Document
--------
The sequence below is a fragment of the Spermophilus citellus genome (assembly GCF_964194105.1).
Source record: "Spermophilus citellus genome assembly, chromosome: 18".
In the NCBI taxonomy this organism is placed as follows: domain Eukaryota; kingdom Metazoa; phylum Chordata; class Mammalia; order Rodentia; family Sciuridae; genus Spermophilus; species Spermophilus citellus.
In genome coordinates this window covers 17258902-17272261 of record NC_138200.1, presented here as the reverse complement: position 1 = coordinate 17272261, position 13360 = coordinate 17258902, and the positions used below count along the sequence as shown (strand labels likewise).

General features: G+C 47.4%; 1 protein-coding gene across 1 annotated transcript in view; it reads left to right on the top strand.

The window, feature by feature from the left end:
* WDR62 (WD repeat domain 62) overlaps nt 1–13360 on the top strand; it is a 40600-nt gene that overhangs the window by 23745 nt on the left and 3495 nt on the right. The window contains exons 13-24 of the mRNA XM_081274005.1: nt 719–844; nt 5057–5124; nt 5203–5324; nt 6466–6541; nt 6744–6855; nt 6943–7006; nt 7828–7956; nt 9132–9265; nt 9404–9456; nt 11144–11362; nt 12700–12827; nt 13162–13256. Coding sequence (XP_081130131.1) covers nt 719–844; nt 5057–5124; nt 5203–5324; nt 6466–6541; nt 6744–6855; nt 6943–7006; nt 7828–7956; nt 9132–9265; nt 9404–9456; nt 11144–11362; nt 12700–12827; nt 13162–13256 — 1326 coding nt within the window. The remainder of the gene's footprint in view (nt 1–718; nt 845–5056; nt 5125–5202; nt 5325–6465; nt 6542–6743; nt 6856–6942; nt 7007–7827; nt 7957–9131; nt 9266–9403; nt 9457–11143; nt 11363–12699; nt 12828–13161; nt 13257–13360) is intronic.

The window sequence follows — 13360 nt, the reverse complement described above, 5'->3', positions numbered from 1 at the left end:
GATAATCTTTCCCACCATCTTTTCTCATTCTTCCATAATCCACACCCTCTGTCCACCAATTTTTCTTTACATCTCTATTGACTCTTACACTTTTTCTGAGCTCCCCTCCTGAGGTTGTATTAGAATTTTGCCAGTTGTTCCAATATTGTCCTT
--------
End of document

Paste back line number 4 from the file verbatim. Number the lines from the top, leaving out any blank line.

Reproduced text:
In genome coordinates this window covers 17258902-17272261 of record NC_138200.1, presented here as the reverse complement: position 1 = coordinate 17272261, position 13360 = coordinate 17258902, and the positions used below count along the sequence as shown (strand labels likewise).